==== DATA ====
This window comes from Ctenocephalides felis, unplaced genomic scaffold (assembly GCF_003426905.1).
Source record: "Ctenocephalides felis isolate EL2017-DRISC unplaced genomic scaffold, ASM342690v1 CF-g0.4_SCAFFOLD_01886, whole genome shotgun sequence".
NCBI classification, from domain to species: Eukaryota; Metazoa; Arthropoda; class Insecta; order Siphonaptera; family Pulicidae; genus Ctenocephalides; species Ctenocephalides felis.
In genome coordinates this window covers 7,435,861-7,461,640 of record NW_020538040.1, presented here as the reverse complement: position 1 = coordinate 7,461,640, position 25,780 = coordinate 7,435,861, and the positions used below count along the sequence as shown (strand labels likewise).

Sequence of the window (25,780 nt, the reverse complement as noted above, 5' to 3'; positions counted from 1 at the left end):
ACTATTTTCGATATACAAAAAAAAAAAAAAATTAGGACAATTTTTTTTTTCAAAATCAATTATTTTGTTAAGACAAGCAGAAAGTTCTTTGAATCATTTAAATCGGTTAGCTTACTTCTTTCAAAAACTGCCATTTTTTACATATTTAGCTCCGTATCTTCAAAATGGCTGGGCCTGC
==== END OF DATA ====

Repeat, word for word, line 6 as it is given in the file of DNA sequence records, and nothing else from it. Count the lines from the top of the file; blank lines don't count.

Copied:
ACTATTTTCGATATACAAAAAAAAAAAAAAATTAGGACAATTTTTTTTTTCAAAATCAATTATTTTGTTAAGACAAGCAGAAAGTTCTTTGAATCATTTAAATCGGTTAGCTTACTTCTTTCAAAAACTGCCATTTTTTACATATTTAGCTCCGTATCTTCAAAATGGCTGGGCCTGC